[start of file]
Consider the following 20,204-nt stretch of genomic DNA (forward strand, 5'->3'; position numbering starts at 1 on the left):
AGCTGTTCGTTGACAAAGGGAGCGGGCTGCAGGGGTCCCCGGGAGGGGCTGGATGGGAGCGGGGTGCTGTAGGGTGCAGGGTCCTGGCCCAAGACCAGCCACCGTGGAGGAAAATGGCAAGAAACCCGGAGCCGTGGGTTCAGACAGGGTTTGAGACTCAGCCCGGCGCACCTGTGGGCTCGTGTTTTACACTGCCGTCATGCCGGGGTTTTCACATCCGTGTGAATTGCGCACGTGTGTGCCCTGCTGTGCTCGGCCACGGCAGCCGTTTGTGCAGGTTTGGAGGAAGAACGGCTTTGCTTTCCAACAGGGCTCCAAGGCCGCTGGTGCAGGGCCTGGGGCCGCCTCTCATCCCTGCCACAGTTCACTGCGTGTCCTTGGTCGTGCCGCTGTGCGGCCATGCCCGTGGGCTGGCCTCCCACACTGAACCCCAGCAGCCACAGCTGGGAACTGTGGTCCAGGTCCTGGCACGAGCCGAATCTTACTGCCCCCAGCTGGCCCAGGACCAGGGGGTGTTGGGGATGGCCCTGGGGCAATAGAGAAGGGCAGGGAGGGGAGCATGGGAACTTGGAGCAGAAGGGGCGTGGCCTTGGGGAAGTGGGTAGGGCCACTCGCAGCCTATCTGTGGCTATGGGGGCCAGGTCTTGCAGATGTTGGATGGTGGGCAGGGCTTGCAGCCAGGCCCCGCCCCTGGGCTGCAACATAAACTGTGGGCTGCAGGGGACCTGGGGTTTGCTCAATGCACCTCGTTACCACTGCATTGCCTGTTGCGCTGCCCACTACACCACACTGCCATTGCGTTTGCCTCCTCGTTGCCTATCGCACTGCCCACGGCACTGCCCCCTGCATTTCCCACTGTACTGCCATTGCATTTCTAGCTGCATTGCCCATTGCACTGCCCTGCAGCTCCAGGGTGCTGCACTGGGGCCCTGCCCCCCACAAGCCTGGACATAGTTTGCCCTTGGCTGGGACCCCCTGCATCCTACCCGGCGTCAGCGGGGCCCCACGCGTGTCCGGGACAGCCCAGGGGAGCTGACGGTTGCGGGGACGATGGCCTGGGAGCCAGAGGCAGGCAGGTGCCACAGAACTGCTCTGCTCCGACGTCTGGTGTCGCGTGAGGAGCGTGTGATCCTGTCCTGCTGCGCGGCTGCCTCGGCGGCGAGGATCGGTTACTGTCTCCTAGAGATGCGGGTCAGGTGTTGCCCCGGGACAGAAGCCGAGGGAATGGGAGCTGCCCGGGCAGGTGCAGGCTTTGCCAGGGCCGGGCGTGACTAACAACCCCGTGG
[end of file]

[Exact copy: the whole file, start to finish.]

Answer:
Consider the following 20,204-nt stretch of genomic DNA (forward strand, 5'->3'; position numbering starts at 1 on the left):
AGCTGTTCGTTGACAAAGGGAGCGGGCTGCAGGGGTCCCCGGGAGGGGCTGGATGGGAGCGGGGTGCTGTAGGGTGCAGGGTCCTGGCCCAAGACCAGCCACCGTGGAGGAAAATGGCAAGAAACCCGGAGCCGTGGGTTCAGACAGGGTTTGAGACTCAGCCCGGCGCACCTGTGGGCTCGTGTTTTACACTGCCGTCATGCCGGGGTTTTCACATCCGTGTGAATTGCGCACGTGTGTGCCCTGCTGTGCTCGGCCACGGCAGCCGTTTGTGCAGGTTTGGAGGAAGAACGGCTTTGCTTTCCAACAGGGCTCCAAGGCCGCTGGTGCAGGGCCTGGGGCCGCCTCTCATCCCTGCCACAGTTCACTGCGTGTCCTTGGTCGTGCCGCTGTGCGGCCATGCCCGTGGGCTGGCCTCCCACACTGAACCCCAGCAGCCACAGCTGGGAACTGTGGTCCAGGTCCTGGCACGAGCCGAATCTTACTGCCCCCAGCTGGCCCAGGACCAGGGGGTGTTGGGGATGGCCCTGGGGCAATAGAGAAGGGCAGGGAGGGGAGCATGGGAACTTGGAGCAGAAGGGGCGTGGCCTTGGGGAAGTGGGTAGGGCCACTCGCAGCCTATCTGTGGCTATGGGGGCCAGGTCTTGCAGATGTTGGATGGTGGGCAGGGCTTGCAGCCAGGCCCCGCCCCTGGGCTGCAACATAAACTGTGGGCTGCAGGGGACCTGGGGTTTGCTCAATGCACCTCGTTACCACTGCATTGCCTGTTGCGCTGCCCACTACACCACACTGCCATTGCGTTTGCCTCCTCGTTGCCTATCGCACTGCCCACGGCACTGCCCCCTGCATTTCCCACTGTACTGCCATTGCATTTCTAGCTGCATTGCCCATTGCACTGCCCTGCAGCTCCAGGGTGCTGCACTGGGGCCCTGCCCCCCACAAGCCTGGACATAGTTTGCCCTTGGCTGGGACCCCCTGCATCCTACCCGGCGTCAGCGGGGCCCCACGCGTGTCCGGGACAGCCCAGGGGAGCTGACGGTTGCGGGGACGATGGCCTGGGAGCCAGAGGCAGGCAGGTGCCACAGAACTGCTCTGCTCCGACGTCTGGTGTCGCGTGAGGAGCGTGTGATCCTGTCCTGCTGCGCGGCTGCCTCGGCGGCGAGGATCGGTTACTGTCTCCTAGAGATGCGGGTCAGGTGTTGCCCCGGGACAGAAGCCGAGGGAATGGGAGCTGCCCGGGCAGGTGCAGGCTTTGCCAGGGCCGGGCGTGACTAACAACCCCGTGG